- The UK’s largest banks are facing higher corporate and contingency taxes on the interest they receive from deposits held at the Bank of England.
- Shares of NatWest and Lloyds fell 2.4% and 4.7%, respectively.
- HSBC and Barclays lost 1.8% and 2.2%, respectively.
Bank shares fell yesterday amid fears that British lenders could be subject to additional taxes.
The UK’s largest banks are facing higher corporate and contingency tax on the interest they receive from deposits held at the Bank of England.
The prospect of new fees comes as Chancellor Jeremy Hunt tries to recoup £40bn through tax hikes and spending cuts to fill a black hole in the public purse.
Bank shares fell yesterday amid fears UK lenders could face additional taxes
His plans have received mixed reactions. While some economists believe the surcharge for banks will be relatively painless compared to drastic government spending cuts or higher taxes on households, other analysts say it could force them to stop lending and even hurt UK competitiveness.
Gary Greenwood, banking analyst at Shore Capital, said higher bank charges would be “dangerous as they could increase the cost of capital, which could affect the ability and willingness of banks to lend.”
It may also be harder for banks to get additional money from investors, if needed, when the economic downturn causes loans to deteriorate. Banks currently pay corporate tax at a rate of 27 percent, the standard rate of 19 percent plus an 8 percent surcharge introduced after the 2008 financial crisis.
With Rishi Sunak planning to raise corporate tax to 25% next year, the surcharge would be reduced to 3%, bringing the overall rate to 28%. Kwasi Kwarteng abandoned the corporate tax increase and left the surcharge at 8 percent.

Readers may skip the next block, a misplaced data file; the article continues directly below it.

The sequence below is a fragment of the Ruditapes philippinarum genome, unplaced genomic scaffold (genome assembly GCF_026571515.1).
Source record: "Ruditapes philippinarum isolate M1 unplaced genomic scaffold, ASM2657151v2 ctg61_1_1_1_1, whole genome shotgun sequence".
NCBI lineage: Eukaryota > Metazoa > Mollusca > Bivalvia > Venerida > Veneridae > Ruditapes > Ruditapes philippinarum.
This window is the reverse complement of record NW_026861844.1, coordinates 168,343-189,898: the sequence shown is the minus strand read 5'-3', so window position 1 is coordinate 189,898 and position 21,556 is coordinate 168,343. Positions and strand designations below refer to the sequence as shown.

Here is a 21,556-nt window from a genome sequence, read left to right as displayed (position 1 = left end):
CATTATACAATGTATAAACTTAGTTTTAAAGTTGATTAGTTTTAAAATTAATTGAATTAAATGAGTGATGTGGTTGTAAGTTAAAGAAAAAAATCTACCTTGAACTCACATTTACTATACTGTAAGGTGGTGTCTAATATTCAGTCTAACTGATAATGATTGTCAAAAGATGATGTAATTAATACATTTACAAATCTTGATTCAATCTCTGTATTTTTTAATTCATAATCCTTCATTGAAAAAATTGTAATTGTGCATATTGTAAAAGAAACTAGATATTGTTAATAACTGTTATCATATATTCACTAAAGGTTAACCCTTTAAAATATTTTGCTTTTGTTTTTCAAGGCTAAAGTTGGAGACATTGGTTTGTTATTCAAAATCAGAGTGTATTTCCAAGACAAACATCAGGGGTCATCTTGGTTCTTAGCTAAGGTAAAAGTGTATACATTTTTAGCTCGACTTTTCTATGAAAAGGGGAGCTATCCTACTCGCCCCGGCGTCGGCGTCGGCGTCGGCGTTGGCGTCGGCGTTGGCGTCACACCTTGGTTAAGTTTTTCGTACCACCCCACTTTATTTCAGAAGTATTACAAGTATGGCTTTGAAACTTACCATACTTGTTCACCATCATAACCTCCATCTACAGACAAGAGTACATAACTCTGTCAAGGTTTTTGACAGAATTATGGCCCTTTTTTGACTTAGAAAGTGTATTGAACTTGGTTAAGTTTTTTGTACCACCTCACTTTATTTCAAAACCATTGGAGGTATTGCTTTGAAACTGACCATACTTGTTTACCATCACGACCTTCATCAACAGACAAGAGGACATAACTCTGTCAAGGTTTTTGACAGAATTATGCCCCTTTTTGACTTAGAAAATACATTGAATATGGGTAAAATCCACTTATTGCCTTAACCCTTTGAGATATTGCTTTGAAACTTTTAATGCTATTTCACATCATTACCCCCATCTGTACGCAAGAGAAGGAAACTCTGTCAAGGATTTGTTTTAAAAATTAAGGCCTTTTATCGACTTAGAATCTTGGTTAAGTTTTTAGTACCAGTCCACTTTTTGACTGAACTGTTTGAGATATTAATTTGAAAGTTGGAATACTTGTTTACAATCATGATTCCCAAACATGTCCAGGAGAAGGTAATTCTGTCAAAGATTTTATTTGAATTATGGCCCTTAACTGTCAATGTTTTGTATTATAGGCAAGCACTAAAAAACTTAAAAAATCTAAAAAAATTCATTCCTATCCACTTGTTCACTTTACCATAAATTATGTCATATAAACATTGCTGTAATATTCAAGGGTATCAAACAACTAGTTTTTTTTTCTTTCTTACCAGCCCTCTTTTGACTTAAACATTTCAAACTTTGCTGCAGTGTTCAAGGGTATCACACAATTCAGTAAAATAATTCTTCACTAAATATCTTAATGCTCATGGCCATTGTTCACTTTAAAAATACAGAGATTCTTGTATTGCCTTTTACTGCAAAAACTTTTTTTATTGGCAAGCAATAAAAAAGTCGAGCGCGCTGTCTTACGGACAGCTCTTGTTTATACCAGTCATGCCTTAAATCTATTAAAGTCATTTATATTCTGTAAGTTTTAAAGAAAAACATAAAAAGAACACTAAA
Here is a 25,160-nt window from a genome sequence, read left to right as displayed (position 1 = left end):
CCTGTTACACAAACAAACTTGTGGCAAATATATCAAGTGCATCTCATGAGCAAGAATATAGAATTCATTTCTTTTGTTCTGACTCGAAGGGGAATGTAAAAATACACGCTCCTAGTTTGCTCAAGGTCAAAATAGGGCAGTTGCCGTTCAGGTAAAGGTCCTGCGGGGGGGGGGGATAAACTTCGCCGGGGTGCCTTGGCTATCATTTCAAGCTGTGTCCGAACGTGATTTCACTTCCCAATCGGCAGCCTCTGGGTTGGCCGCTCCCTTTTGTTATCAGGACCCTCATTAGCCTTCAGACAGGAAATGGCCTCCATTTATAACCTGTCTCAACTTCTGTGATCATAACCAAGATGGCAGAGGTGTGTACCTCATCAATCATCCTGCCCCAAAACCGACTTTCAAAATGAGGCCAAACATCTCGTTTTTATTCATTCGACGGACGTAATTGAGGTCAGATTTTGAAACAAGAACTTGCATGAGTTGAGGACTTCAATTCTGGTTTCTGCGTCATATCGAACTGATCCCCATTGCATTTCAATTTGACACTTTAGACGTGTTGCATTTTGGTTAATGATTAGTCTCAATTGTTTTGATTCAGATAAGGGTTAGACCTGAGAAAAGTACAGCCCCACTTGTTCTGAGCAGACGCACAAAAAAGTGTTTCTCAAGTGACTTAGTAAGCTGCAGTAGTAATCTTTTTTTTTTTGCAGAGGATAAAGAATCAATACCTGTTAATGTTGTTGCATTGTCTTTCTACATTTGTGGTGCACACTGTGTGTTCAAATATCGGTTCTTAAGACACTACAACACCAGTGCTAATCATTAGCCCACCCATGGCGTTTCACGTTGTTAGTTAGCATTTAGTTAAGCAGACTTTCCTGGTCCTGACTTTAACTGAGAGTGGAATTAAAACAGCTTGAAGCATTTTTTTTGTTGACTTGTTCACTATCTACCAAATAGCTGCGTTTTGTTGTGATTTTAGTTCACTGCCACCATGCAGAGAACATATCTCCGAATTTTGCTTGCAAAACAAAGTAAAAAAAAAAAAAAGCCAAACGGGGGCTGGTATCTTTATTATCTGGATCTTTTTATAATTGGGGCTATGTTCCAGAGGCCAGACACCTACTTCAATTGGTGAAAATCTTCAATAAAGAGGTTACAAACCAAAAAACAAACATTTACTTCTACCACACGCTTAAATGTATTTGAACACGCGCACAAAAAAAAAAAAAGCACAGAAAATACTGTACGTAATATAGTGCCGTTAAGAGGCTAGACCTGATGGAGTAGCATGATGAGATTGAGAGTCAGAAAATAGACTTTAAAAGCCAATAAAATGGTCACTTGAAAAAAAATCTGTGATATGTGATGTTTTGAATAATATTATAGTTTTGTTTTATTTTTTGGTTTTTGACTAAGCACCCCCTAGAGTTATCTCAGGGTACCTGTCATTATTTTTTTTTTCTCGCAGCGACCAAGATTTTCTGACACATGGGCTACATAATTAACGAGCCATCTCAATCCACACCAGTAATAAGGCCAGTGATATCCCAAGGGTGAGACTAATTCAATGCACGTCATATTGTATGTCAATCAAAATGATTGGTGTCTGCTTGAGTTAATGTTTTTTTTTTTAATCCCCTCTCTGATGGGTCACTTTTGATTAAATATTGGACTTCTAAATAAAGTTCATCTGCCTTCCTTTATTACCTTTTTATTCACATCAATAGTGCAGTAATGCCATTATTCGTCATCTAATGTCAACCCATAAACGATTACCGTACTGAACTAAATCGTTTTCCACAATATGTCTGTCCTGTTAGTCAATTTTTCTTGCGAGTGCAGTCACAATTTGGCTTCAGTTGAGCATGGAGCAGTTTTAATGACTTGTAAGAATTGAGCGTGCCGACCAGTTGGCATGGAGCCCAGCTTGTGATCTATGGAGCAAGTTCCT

Shares of NatWest and Lloyds fell 2.4% and 4.7%, respectively.
But Hunt reinstated the corporate tax increase and took no steps to lower the surcharge, meaning banks could be left to pay a 33% overall tax bill. Treasury officials said Hunt has not yet made a decision, but is expected to give an answer to the banks later in the month in his “fiscal plan.”
The contingency tax is more complex. Lenders hold reserves at the Bank of England, a sum that has risen as a result of its money printing program to inject money into the economy amid the pandemic. Initially, these reserves made little profit, but now that the Bank has raised interest rates to fight inflation, they are being paid out about £10 billion a year.
It is assumed that the Treasury is targeting these payments. Julian Jessop, an economist who advised Prime Minister Liz Truss, said: “Banks will hate it, but I would support not paying interest on some or all of the central bank’s reserves.”
Shares of NatWest and Lloyds fell 2.4% and 4.7%, respectively. Shares of HSBC and Barclays fell 1.8% and 2.2%, respectively.
Credit: www.thisismoney.co.uk /